If there is one sure way to get people to stop talking to you, it is to bring up the subject of financial planning. Topics such as budgeting, saving and investing are usually conversation killers.
What isn’t a conversation killer is getting people to talk about their respective dreams in life, and how they intend to fulfill it. But if you listen to people who talk about their dreams frequently enough, you will notice that often, the monetary aspects of how these dreams are going to be funded are not thought through. It is almost as if dreams are free. They are not. At least not in real life.
The different types of dream: Short term & long term
While there is no fixed definition, we see a short-term dream as one that is between 1 to 3 years and a long-term dream as one that is 7 years or more. If we are being honest with ourselves, we may start realizing that most of our dreams tend to be short term in nature. This reflects the natural tendency of people. We crave for instant gratification. Nobody wants to plan for something which will only happen more than 10 years later.
Here are some examples of short-term dreams.
Planning for a wedding:
A wedding is expensive. According to our estimates, this could range from $44,000 all the way to $90,000. There are cases of couples spending beyond $100,000 and starting their marriage in debt.
Going overseas for post graduate studies:
The increasing importance of higher-level education as a prerequisite to go far in one’s career has led to many Singaporeans taking their Masters programme overseas. This can easily cost about $100,000.
For newlyweds, the cost of renovating and furnishing your home is going to be a big-ticket item. Cost of renovating and furnishing a BTO flat can easily range from a minimum of $35,000 to about $80,000 or more.
Going for an end-of-year holiday:
Heading for a 2-week end of year break to Europe can easily cost you between $5,000 (if you are really frugal) to $15,000 (if budget isn’t a concern).
Examples of long-term dreams
Long-term goals dreams tend to be more expensive. Yet, they are usually very important.
Buying a 2nd house:
Singaporeans love investing in real estate. However buying a 2nd house is not going to be cheap. You will need to put up a hefty down payment, which could easily be about $300,000, assuming you buy a $1 million dollar property.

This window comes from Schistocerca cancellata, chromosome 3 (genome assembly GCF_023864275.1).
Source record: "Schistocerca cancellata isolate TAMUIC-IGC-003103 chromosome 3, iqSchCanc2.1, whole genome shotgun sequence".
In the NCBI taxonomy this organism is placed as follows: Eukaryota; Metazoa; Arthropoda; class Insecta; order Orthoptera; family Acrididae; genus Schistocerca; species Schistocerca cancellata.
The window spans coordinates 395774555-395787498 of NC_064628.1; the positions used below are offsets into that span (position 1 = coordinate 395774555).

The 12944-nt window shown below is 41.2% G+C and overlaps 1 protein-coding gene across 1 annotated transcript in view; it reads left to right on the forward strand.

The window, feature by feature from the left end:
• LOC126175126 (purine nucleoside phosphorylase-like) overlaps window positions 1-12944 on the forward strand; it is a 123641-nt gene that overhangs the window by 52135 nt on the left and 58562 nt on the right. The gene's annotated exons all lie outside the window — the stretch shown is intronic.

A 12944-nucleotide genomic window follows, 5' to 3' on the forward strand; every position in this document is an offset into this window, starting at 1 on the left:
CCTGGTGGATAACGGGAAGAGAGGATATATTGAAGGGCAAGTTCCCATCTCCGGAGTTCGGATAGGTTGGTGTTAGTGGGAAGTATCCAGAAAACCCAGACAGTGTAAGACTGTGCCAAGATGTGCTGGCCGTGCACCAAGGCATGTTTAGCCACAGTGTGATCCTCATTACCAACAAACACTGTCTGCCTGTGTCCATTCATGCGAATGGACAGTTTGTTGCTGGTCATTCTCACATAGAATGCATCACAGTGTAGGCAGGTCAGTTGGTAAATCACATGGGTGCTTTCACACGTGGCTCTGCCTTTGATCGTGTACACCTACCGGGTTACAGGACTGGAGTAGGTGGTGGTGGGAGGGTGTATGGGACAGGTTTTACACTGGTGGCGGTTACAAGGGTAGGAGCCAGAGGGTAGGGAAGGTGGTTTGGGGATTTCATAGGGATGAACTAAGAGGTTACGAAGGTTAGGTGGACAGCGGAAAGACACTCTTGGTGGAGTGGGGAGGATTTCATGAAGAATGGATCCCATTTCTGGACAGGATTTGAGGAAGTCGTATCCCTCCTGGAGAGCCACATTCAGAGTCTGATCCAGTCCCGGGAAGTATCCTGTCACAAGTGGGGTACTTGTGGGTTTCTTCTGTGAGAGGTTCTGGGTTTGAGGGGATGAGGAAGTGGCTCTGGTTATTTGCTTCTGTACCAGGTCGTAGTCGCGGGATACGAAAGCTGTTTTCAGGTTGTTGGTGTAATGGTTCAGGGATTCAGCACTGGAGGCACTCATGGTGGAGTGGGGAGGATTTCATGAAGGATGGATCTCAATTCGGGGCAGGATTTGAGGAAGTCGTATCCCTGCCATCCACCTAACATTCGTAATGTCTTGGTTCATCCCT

Raising a child:
According to this article from MoneySmart.sg, the cost of raising a child up till secondary school is (only) about $276,400 –for each child. We are not even including the cost of university, which could easily set that back another $100,000.
Assuming you stop working at age 62 and live for another 20 years, that is a 20 years’ worth of income that you will need. That type of money takes a long time to accumulate towards.
Kick-start your dream today
From now till 2 August, United Overseas Bank (UOB) is inviting Singaporeans to share their dreams online at uobdream.com.sg. The best part about this is that UOB will be giving out 3X$20,000 worth of units in unit trusts from UOB Income Builder.
In our opinion, this is as good as cash, because there is no minimum holding period and redemption is free of charge. However if you do win that amount, we suggest leaving it in the fund and letting it accumulate over time rather than to spend it all today.
Aside from the typical Singapore dream such as buying a house, getting a car and saving for children’s education, there are some really interesting dreams that can be found in their Tapestry Of Dreams. In fact, one of our writers has also submitted an entry for his newly born daughter! You can support him by voting on his entry, or any other entry that you would like to.
Voters stand a chance to win $1,000 worth of units in Unit Trust. Regardless of the dream that each individual have, the most important element about this competition is the emphasis that is being put forward through this competition. And that is the fact that dreams usually require sufficient money to accomplish, money that takes time, planning and discipline to accumulate.
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